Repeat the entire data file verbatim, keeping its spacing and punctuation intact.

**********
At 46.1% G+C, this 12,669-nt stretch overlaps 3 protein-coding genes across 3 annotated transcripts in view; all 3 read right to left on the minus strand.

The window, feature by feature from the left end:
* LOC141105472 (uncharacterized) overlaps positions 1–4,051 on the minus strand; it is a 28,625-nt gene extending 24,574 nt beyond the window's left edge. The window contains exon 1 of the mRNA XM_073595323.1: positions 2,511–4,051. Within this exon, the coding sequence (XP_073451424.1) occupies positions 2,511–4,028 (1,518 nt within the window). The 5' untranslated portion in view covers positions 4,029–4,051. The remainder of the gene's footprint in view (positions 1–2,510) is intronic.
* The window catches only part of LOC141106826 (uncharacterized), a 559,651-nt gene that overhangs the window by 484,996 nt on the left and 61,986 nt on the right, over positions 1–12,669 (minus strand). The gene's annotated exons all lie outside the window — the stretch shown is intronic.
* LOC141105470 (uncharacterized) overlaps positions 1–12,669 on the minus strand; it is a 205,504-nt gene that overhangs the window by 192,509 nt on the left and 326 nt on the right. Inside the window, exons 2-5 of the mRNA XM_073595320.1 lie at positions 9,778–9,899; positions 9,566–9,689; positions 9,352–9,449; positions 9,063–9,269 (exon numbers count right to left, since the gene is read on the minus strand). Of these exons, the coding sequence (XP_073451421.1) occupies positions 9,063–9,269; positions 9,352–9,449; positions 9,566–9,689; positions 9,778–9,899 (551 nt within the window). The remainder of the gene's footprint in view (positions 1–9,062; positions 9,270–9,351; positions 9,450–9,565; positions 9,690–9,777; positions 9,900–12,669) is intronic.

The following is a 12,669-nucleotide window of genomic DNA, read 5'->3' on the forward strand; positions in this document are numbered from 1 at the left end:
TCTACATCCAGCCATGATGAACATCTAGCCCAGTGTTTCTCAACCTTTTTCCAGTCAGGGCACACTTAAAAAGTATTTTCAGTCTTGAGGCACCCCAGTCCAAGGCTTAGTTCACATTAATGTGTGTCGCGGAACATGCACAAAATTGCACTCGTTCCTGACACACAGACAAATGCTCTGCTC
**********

At 46.1% G+C, this 12,669-nt stretch overlaps 3 protein-coding genes across 3 annotated transcripts in view; all 3 read right to left on the minus strand.

The window, feature by feature from the left end:
* LOC141105472 (uncharacterized) overlaps positions 1–4,051 on the minus strand; it is a 28,625-nt gene extending 24,574 nt beyond the window's left edge. The window contains exon 1 of the mRNA XM_073595323.1: positions 2,511–4,051. Within this exon, the coding sequence (XP_073451424.1) occupies positions 2,511–4,028 (1,518 nt within the window). The 5' untranslated portion in view covers positions 4,029–4,051. The remainder of the gene's footprint in view (positions 1–2,510) is intronic.
* The window catches only part of LOC141106826 (uncharacterized), a 559,651-nt gene that overhangs the window by 484,996 nt on the left and 61,986 nt on the right, over positions 1–12,669 (minus strand). The gene's annotated exons all lie outside the window — the stretch shown is intronic.
* LOC141105470 (uncharacterized) overlaps positions 1–12,669 on the minus strand; it is a 205,504-nt gene that overhangs the window by 192,509 nt on the left and 326 nt on the right. Inside the window, exons 2-5 of the mRNA XM_073595320.1 lie at positions 9,778–9,899; positions 9,566–9,689; positions 9,352–9,449; positions 9,063–9,269 (exon numbers count right to left, since the gene is read on the minus strand). Of these exons, the coding sequence (XP_073451421.1) occupies positions 9,063–9,269; positions 9,352–9,449; positions 9,566–9,689; positions 9,778–9,899 (551 nt within the window). The remainder of the gene's footprint in view (positions 1–9,062; positions 9,270–9,351; positions 9,450–9,565; positions 9,690–9,777; positions 9,900–12,669) is intronic.

The following is a 12,669-nucleotide window of genomic DNA, read 5'->3' on the forward strand; positions in this document are numbered from 1 at the left end:
TCTACATCCAGCCATGATGAACATCTAGCCCAGTGTTTCTCAACCTTTTTCCAGTCAGGGCACACTTAAAAAGTATTTTCAGTCTTGAGGCACCCCAGTCCAAGGCTTAGTTCACATTAATGTGTGTCGCGGAACATGCACAAAATTGCACTCGTTCCTGACACACAGACAAATGCTCTGCTC